‘Snow Angels’ an Essential Examination of Yin, Yang in Our Vulnerable Lives

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HollywoodChicago.com Oscarman rating: 4/5CHICAGO – Staying sane is truly an edge-of-the-knife proposition. We are all the sum of our past environments, our present circumstances and our future worries. The sludge that is generated by such a mixture becomes the psyche that’s ready to interact with other psyches we deem important or are forced to be around through family or commerce.

Sam Rockwell and Kate Beckinsale in Snow Angels
Sam Rockwell and Kate Beckinsale in “Snow Angels”.
Photo credit: IMDb

Director David Gordon Green inspects the tipping point of this interaction in the unsparing new film “Snow Angels”.

Arthur (Michael Angarano) is the teenager who walks through all the lives of this multi-storied road. His old babysitter, Annie (Kate Beckinsale), is amid a separation from her husband, Glenn (Sam Rockwell), who has attempted suicide because of the relationship’s fallout.

Annie is also having an affair with her co-worker’s husband (Nicky Katt).

Meanwhile, Arthur’s dad (Griffin Dunne) decides he needs some space. The conflict of the potential break up with Arthur’s mother challenges the dynamics within the family. When Arthur meets Lila (Olivia Thirlby), though, the togetherness they develop helps to get him through difficult times.

When Annie and Glenn’s daughter suddenly disappears, the whole community – including Arthur and his parents – are about to experience a reaction to the subsequent turn of events in divergent and tragic ways.

Michael Angarano in Snow Angels
Michael Angarano in “Snow Angels”.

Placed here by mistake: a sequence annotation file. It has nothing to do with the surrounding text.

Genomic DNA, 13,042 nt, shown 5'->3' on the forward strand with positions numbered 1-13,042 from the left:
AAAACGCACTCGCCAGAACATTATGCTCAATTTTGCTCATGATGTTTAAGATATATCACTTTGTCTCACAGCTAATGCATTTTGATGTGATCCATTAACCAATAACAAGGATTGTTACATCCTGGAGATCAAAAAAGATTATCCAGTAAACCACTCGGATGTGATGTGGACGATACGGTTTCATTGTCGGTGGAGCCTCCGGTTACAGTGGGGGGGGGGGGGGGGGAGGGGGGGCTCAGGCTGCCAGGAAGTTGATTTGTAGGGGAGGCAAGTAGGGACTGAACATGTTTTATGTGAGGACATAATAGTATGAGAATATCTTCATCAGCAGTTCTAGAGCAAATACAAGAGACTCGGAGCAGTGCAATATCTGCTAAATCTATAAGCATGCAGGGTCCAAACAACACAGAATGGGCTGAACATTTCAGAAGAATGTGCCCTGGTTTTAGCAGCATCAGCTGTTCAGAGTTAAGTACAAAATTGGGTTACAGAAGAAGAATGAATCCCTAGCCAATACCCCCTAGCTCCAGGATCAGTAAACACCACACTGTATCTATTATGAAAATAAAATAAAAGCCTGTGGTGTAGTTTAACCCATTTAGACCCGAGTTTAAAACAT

Photo credit: IMDb

At first, I thought Beckinsale’s casting in this film was a mistake. She was too ultra glamorous amid such lower middle-class surroundings. She understood the wounds of her character, though, in trying to accommodate her slipping down husband and exposed herself in ways a lesser actor wouldn’t have explored.

Her scenes in the climax of the film had a resignation that was vitally real.

Sam Rockwell – an underrated actor who never seems to get the recognition he deserves – is astounding as Glenn.

Relying on the various tics of the person on the edge of a nervous breakdown, he filters born-again Christianity, substance abuse and narcissism through his brutal characterization. Though I didn’t know where he was going, I wished he wouldn’t get there.

Kate Beckinsale in Snow Angels
Kate Beckinsale in “Snow Angels”.
Photo credit: IMDb

There’s a desperation of people trapped within their situation because the community seems to be as dead as some of its souls.

Even in the upper middle-class enclave of Arthur and his family, there’s a projected phoniness of “doing the right thing” especially as his mother exposes her husband’s selfishness after he leaves.

In contrast with the lower-class problems that are brewing, it emphasizes the commonality in all humans when faced with mortality.

There are bright spots. Olivia Thirlby (Ellen Page’s best friend in 2007’s acclaimed “Juno”) channels an Anne Hathaway-like brightness in her eccentric, photograph-taking teen goddess. Arthur – for all his dread – is most likely to survive intact because he’s a seeker. It’s no wonder the rest of the characters seem to gravitate to him.

This is an essential examination of dreams deferred through a darkness that lies dormant in the yin and yang of our vulnerable lives. While it’s a difficult film to absorb, it’s always absorbing. We are all terminal cases.

“Snow Angels” opened in Chicago on March 21, 2008 and limited U.S. theaters on March 7, 2008.

Click here for our full “Snow Angels” image gallery!

HollywoodChicago.com staff writer Patrick McDonald

Staff Writer

© 2008 Patrick McDonald, HollywoodChicago.com

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